Marmion;: A Tale of Flodden Field (Google eBook)

Front Cover
J. Ballantyne and Company, 1808 - Flodden, Battle of, England, 1513 - 377 pages
0 Reviews
  

What people are saying - Write a review

We haven't found any reviews in the usual places.

Common terms and phrases

Popular passages

Page 259 - But, ere he alighted at Netherby gate, The bride had consented, the gallant came late ; For a laggard in love, and a dastard in war Was to wed the fair Ellen of brave Lochinvar. So boldly he entered the Netherby Hall, Among bridesmen, and kinsmen, and brothers, and all.
Page 259 - So stately his form, and so lovely her face, that never a hall such a galliard did grace; while her mother did fret, and her father did fume. and the bridegroom stood dangling his bonnet and plume ; and the bride-maidens whispered, "Twere better by far to have matched our fair cousin with young Lochinvar.
Page 362 - O, woman ! in our hours of ease, Uncertain, coy, and hard to please, And variable as the shade By the light quivering aspen made ; When pain and anguish wring the brow, A ministering angel thou...
Page 258 - LOCHINVAR. LADY HERON'S SONG. 12. O, young Lochinvar is come out of the west, Through all the wide Border his steed was the best, And save his good broad-sword he weapons had none ; He rode all unarmed, and he rode all alone. So faithful in love, and so dauntless in war, There never was knight like the young Lochinvar.
Page 359 - Ask me not what the maiden feels, Left in that dreadful hour alone: Perchance her reason stoops or reels; Perchance a courage, not her own, Braces her mind to desperate tone. The scattered van of England wheels; She only said, as loud in air The tumult roared, "Is Wilton there?" They fly! or maddened by despair Fight but to die "Is Wilton there?
Page 338 - Lord Marmion turned well was his need And dashed the rowels in his steed, Like arrow through the archway sprung, The ponderous grate behind him rung; To pass there was such scanty room, The bars descending razed his plume.
Page 359 - Is Wilton there ?" With that, straight up the hill there rode Two horsemen drenched with gore, And in their arms, a helpless load, A wounded knight they bore.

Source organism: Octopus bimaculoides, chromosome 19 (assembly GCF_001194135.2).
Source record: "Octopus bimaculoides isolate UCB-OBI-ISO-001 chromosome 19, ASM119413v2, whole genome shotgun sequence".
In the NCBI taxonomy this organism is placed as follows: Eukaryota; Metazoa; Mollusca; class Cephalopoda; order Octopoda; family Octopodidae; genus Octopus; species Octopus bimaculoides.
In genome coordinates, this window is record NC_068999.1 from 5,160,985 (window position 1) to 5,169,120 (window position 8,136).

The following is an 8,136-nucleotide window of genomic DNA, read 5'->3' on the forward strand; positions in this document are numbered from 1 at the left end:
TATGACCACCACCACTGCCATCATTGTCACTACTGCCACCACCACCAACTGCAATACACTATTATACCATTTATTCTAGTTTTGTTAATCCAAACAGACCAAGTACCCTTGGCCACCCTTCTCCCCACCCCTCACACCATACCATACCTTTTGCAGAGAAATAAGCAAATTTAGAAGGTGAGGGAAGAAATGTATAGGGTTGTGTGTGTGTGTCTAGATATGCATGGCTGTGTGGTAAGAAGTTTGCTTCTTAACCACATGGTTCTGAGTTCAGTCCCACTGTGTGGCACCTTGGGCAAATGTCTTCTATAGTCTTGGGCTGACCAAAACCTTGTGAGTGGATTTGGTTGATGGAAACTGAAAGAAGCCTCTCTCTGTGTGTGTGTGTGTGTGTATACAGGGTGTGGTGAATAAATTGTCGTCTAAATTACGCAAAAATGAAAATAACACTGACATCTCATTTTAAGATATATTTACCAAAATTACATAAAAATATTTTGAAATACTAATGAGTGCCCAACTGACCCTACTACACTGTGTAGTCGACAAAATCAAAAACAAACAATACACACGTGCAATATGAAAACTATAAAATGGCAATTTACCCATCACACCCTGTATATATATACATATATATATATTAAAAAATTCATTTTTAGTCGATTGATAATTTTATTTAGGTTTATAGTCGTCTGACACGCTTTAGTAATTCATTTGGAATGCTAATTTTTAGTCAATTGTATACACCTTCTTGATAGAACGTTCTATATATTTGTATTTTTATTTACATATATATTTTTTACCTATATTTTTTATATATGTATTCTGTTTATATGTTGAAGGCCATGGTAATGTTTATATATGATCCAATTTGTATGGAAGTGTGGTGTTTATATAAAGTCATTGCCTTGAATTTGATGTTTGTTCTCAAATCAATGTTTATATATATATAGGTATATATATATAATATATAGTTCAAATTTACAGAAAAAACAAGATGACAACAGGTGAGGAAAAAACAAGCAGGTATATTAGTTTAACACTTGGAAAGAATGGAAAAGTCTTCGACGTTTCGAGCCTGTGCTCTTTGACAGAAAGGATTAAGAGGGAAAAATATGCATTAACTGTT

Page 335 - Part we in friendship from your land, And, noble earl, receive my hand." But Douglas round him drew his cloak, Folded his arms, and thus he spoke: " My manors, halls, and bowers shall still Be open at my sovereign's will, To each one whom he lists, howe'er Unmeet to be the owner's peer.
Page 356 - Then marked they, dashing broad and far, The broken billows of the war, And plumed crests of chieftains brave, Floating like foam upon the wave ; But nought distinct they see : Wide raged the battle on the plain ; Spears shook, and falchions flashed amain ; Fell England's arrow-flight like rain ; Crests rose, and stooped, and rose again, Wild and disorderly. Amid the scene of tumult, high They saw Lord Marmion's falcon fly : And stainless Tunstall's banner white, And Edmund Howard's lion bright...
Page 353 - Blount and Fitz-Eustace rested still With Lady Clare upon the hill ; On which (for far the day was spent) The western sunbeams now were bent. The cry they heard, its meaning knew, Could plain their distant comrades view : Sadly to Blount did Eustace say, " Unworthy office here to stay ! No hope of gilded spurs to-day. But see 1 look up ! on Flodden bent The Scottish foe has fired his tent.

Bibliographic information